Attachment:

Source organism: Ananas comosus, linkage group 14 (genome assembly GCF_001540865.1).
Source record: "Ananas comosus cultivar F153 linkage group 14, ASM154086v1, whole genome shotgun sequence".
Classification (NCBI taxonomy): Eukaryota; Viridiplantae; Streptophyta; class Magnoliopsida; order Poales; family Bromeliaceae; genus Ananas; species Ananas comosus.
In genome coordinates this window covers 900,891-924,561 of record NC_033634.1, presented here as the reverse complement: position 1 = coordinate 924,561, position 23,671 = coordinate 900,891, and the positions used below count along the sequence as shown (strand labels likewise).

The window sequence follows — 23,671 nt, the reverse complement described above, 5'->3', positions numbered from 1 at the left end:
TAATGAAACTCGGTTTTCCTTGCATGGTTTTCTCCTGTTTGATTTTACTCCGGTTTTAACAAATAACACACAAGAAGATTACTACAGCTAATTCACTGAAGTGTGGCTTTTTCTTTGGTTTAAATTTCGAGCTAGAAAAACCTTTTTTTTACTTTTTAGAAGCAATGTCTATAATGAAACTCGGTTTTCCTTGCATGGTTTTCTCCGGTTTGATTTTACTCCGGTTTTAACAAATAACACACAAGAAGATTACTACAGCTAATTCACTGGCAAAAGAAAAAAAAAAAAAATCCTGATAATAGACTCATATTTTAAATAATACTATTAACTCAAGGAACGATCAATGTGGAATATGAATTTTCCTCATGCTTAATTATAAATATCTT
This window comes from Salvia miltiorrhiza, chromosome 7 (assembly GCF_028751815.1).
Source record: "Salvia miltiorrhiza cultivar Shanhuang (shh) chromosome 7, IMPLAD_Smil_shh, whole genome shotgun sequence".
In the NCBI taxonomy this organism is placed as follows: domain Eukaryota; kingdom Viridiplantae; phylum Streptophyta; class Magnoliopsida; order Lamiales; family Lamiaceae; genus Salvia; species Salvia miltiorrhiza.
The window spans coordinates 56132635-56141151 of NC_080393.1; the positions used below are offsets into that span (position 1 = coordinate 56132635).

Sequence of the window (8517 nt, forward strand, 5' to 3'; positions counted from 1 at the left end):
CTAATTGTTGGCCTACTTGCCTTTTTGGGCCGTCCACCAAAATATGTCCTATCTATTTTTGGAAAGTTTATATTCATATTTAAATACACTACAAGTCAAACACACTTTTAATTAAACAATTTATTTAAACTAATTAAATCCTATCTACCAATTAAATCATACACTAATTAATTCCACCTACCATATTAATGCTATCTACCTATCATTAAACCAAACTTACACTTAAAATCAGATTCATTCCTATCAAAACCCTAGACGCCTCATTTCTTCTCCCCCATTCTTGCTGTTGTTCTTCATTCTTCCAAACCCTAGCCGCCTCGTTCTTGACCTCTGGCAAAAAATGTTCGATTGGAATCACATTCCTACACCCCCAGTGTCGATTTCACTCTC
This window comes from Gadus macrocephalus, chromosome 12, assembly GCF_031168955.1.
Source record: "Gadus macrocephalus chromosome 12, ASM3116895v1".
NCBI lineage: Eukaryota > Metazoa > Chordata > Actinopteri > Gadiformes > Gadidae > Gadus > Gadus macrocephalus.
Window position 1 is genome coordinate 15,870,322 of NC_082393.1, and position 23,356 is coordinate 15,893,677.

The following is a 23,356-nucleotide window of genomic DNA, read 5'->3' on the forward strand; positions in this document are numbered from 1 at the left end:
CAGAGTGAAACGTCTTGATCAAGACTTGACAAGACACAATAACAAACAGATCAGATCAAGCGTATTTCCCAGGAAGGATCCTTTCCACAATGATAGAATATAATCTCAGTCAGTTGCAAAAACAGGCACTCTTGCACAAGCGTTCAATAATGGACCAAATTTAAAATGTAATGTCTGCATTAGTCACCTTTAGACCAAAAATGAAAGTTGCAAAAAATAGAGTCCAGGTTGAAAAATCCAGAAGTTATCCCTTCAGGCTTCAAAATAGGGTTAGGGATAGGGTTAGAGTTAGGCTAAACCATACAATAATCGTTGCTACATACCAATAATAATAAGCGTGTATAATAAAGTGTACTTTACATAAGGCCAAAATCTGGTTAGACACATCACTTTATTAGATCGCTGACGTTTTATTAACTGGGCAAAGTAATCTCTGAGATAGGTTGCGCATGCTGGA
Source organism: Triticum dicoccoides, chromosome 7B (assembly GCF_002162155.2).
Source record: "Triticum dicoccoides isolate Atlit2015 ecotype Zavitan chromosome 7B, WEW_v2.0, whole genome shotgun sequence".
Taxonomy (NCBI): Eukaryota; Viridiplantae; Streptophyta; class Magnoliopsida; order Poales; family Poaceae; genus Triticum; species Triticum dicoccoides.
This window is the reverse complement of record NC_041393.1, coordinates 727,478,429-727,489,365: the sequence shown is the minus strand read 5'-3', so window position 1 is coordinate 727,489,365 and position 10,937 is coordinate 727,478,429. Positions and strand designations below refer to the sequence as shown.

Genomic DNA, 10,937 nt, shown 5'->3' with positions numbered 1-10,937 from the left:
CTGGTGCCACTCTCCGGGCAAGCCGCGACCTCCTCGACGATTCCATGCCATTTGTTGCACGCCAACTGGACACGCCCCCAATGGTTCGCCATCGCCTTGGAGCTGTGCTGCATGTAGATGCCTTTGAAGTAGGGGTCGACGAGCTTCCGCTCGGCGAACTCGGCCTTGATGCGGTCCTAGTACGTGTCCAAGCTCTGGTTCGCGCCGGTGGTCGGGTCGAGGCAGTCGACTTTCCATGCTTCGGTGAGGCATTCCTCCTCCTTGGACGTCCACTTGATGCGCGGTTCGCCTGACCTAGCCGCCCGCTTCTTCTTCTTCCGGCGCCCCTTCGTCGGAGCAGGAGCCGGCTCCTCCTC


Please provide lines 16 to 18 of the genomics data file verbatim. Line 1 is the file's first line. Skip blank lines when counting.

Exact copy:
Window position 1 is genome coordinate 15,870,322 of NC_082393.1, and position 23,356 is coordinate 15,893,677.

The following is a 23,356-nucleotide window of genomic DNA, read 5'->3' on the forward strand; positions in this document are numbered from 1 at the left end:
CAGAGTGAAACGTCTTGATCAAGACTTGACAAGACACAATAACAAACAGATCAGATCAAGCGTATTTCCCAGGAAGGATCCTTTCCACAATGATAGAATATAATCTCAGTCAGTTGCAAAAACAGGCACTCTTGCACAAGCGTTCAATAATGGACCAAATTTAAAATGTAATGTCTGCATTAGTCACCTTTAGACCAAAAATGAAAGTTGCAAAAAATAGAGTCCAGGTTGAAAAATCCAGAAGTTATCCCTTCAGGCTTCAAAATAGGGTTAGGGATAGGGTTAGAGTTAGGCTAAACCATACAATAATCGTTGCTACATACCAATAATAATAAGCGTGTATAATAAAGTGTACTTTACATAAGGCCAAAATCTGGTTAGACACATCACTTTATTAGATCGCTGACGTTTTATTAACTGGGCAAAGTAATCTCTGAGATAGGTTGCGCATGCTGGA